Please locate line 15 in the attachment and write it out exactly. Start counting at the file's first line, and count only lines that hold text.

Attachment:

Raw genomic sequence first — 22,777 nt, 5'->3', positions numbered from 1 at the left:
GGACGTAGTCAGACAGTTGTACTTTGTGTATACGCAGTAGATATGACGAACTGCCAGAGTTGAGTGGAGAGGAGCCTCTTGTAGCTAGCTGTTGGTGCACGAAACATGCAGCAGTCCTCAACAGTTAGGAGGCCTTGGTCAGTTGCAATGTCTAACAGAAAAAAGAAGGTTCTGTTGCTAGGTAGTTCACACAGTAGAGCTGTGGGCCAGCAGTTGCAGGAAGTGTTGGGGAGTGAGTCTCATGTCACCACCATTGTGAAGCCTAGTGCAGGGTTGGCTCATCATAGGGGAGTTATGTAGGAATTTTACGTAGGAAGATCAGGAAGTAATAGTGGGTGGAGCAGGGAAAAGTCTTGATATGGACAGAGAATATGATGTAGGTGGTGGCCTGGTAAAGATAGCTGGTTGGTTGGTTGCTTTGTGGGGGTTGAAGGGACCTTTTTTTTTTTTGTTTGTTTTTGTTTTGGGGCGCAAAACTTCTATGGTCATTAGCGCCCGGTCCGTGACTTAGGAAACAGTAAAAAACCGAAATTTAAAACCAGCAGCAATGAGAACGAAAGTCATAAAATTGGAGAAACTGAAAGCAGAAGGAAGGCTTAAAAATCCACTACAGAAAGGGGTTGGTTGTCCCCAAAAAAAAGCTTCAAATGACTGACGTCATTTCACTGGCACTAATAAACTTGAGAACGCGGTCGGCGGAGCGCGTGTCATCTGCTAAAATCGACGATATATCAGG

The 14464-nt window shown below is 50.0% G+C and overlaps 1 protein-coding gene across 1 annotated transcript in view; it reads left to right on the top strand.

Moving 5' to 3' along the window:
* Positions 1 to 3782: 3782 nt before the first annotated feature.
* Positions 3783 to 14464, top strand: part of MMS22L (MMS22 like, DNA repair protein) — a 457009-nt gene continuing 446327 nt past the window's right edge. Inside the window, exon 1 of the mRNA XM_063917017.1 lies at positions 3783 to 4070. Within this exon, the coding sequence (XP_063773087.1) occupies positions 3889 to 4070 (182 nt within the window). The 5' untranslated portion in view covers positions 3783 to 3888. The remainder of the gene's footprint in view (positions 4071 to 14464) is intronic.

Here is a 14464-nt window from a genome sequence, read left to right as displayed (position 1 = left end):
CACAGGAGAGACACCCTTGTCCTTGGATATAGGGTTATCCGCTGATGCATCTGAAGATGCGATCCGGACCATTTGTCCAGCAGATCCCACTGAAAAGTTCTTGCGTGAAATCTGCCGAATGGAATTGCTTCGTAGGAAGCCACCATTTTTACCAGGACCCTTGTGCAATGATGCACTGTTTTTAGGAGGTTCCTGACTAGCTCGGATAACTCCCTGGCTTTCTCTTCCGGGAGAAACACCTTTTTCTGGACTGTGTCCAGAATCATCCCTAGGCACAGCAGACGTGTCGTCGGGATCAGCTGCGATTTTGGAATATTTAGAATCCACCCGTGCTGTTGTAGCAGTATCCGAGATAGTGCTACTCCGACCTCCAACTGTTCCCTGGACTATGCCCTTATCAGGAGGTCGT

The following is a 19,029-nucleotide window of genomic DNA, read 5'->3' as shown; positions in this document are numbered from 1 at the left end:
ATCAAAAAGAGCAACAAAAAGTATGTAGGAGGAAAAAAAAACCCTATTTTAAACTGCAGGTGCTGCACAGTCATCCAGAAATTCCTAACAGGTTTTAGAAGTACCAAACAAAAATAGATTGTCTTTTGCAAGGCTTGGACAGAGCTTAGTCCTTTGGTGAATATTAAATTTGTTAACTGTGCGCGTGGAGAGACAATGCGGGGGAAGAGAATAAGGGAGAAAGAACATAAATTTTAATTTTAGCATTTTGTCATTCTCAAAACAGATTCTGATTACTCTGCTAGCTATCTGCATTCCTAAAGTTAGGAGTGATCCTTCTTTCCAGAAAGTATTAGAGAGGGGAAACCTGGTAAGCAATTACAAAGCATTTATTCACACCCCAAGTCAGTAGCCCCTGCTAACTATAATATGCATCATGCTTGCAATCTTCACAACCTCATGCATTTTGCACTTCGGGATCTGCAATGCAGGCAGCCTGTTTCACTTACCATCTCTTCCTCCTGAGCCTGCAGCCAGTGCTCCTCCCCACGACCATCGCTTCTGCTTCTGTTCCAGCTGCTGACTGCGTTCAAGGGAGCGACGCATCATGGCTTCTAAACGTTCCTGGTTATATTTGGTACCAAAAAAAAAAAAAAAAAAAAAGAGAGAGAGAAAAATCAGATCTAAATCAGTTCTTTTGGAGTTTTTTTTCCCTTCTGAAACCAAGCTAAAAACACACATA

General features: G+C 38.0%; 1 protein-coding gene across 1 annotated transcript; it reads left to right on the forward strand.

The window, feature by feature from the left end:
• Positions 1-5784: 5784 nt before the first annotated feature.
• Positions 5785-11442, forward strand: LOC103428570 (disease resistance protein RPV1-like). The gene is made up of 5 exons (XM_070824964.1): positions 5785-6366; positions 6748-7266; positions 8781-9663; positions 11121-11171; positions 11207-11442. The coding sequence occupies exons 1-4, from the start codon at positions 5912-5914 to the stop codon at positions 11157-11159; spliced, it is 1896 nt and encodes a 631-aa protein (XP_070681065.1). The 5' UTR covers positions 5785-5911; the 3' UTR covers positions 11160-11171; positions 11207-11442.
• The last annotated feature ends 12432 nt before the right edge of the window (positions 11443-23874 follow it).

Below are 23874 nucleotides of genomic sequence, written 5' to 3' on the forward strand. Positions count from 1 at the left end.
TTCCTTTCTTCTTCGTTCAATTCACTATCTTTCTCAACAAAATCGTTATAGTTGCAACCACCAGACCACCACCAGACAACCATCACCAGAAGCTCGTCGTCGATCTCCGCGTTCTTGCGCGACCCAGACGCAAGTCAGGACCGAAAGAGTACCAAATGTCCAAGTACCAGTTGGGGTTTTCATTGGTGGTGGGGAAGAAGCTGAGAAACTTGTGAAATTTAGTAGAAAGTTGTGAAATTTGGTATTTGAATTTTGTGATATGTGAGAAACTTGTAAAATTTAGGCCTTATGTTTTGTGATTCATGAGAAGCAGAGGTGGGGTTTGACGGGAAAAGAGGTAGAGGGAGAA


• The last annotated feature ends 12432 nt before the right edge of the window (positions 11443-23874 follow it).